Vaxxas, an Australian biotech developing needle-free vaccines, opened the doors to its new manufacturing digs in the country. The site will also serve as its global headquarters.
The 60,000-square-foot facility in Brisbane, Australia, will produce supplies for late-stage clinical trials and potentially support the company's first commercial launches. Currently, many of the company's programs are in phase 1 studies, including candidates targeting seasonal influenza and COVID-19. The company is also advancing a measles-rubella shot with support from the Bill & Melinda Gates Foundation that's slated for texting next year, the company said in a statement.
Meanwhile, Vaxxas is also preparing for a clinical evaluation of a pandemic influenza vaccine candidate under its contract with the United States' Biomedical Advanced Research and Development Authority (BARDA).
The company developed the so-called HD-MAP technology platform, which administers vaccines to immune cells directly below the skin's surface through a patch.
Potential benefits of the technology, other than serving those who fear needles, include strong immune responses and eliminating the need for vaccine refrigeration, according to the biotech.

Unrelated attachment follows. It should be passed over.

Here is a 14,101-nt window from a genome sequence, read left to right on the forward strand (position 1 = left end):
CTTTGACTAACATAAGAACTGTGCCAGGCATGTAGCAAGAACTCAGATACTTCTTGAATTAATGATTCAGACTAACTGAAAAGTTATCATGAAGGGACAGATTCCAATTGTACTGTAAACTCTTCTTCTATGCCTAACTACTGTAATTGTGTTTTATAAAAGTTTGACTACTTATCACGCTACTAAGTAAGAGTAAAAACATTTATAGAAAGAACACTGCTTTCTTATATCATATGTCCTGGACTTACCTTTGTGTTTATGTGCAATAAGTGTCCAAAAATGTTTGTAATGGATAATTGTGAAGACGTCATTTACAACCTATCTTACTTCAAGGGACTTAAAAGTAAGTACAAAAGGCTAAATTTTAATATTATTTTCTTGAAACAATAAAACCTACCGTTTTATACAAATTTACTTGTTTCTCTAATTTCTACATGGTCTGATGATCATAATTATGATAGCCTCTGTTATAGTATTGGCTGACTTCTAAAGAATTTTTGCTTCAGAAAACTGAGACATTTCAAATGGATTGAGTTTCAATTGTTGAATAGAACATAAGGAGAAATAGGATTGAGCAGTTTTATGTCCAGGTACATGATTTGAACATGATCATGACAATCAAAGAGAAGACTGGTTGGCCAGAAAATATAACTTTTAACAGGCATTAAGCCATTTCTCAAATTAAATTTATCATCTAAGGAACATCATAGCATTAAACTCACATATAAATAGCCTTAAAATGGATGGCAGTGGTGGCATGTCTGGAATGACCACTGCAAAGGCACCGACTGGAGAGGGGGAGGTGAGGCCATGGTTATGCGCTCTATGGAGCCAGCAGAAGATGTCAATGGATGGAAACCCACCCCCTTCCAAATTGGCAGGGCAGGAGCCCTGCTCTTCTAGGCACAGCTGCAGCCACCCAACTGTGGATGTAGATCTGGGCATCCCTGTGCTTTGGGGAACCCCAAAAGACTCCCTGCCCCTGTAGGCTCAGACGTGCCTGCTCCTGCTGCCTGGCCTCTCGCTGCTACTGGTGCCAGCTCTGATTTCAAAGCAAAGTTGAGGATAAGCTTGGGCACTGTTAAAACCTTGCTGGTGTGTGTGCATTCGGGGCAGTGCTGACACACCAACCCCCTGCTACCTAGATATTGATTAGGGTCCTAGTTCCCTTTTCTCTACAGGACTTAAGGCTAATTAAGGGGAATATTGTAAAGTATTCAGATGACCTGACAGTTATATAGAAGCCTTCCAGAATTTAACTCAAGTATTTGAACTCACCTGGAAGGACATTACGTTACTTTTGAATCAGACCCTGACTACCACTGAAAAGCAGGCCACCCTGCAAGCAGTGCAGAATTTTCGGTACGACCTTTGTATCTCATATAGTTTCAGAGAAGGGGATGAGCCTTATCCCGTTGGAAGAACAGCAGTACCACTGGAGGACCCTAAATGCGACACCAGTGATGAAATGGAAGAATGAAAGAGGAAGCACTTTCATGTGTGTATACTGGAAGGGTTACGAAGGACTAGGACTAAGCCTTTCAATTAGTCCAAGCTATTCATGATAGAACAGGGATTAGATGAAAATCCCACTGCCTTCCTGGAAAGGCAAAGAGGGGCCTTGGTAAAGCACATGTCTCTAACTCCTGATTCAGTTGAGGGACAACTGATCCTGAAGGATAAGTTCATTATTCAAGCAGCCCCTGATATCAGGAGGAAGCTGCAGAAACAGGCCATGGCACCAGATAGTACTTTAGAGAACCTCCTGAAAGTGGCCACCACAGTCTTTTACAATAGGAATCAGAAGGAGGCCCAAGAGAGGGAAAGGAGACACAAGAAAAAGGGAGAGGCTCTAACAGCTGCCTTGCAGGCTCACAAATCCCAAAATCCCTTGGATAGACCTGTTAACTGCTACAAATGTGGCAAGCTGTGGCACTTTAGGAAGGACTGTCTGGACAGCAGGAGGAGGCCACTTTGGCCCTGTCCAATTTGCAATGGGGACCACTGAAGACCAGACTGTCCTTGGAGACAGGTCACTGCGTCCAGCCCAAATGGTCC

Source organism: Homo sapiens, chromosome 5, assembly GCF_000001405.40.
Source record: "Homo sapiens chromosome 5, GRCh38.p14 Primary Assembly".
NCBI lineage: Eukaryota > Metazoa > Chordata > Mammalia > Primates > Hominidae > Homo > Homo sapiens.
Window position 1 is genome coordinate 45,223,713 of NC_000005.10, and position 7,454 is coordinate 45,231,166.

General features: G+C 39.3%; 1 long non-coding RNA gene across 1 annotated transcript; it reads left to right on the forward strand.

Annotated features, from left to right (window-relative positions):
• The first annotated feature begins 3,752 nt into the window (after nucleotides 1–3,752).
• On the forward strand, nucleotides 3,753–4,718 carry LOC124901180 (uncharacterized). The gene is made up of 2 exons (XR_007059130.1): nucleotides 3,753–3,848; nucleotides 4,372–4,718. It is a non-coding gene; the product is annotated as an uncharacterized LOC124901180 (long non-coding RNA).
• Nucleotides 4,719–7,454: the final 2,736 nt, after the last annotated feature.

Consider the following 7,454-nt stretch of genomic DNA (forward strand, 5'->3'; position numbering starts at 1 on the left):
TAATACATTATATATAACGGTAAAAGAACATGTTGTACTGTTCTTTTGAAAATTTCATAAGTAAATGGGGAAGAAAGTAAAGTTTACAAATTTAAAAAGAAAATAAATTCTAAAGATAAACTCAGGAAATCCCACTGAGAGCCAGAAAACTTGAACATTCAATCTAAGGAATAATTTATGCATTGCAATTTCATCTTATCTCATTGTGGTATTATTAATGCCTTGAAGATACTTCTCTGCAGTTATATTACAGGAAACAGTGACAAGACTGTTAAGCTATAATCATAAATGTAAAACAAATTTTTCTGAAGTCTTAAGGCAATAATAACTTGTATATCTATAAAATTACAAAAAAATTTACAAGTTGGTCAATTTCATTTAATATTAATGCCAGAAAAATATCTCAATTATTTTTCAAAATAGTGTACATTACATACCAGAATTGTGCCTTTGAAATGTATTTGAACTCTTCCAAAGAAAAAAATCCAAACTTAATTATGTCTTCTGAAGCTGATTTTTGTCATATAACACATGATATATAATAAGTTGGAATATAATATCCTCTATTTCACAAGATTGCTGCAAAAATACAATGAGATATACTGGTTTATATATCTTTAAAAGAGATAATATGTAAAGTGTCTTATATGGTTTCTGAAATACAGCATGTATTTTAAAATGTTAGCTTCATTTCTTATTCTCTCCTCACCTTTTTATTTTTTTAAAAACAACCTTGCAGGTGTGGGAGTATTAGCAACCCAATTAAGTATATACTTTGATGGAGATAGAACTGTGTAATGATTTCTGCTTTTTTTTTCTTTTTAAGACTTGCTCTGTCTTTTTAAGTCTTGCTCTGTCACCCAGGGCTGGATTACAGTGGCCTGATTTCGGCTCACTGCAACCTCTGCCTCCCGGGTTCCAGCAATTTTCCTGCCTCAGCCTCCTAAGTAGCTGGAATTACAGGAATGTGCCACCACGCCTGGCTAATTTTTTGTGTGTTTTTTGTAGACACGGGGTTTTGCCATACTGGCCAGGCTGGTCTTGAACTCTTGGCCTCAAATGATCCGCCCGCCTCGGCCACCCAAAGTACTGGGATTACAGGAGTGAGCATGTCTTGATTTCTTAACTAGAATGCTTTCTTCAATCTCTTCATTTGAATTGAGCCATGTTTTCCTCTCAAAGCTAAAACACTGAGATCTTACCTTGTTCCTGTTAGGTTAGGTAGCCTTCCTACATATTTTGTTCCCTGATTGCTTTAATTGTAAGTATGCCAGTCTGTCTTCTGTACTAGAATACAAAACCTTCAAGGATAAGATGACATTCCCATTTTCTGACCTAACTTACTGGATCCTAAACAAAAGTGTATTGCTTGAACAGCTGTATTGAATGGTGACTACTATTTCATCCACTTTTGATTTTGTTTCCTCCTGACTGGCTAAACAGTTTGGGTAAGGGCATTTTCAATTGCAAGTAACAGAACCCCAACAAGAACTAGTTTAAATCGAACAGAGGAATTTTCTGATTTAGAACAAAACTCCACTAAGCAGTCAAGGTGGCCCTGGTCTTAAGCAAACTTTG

The Australian and Queensland governments chipped in funding for the new facility, some through Australia’s Modern Manufacturing Initiative which supports specialized infrastructure.
The plant marks a “significant investment” in the future of Australia and Queensland’s biotech sectors, Vaxxas said in its statement.
Vaxxas’ Queensland operations currently employ 130 people and the company plans to increase its headcount to 200 over the next three to five years. Other funding for clinical development has come from investors such as OneVentures and UniQuest who, among others, put in $23 million for the company's COVID-19 vaccine work.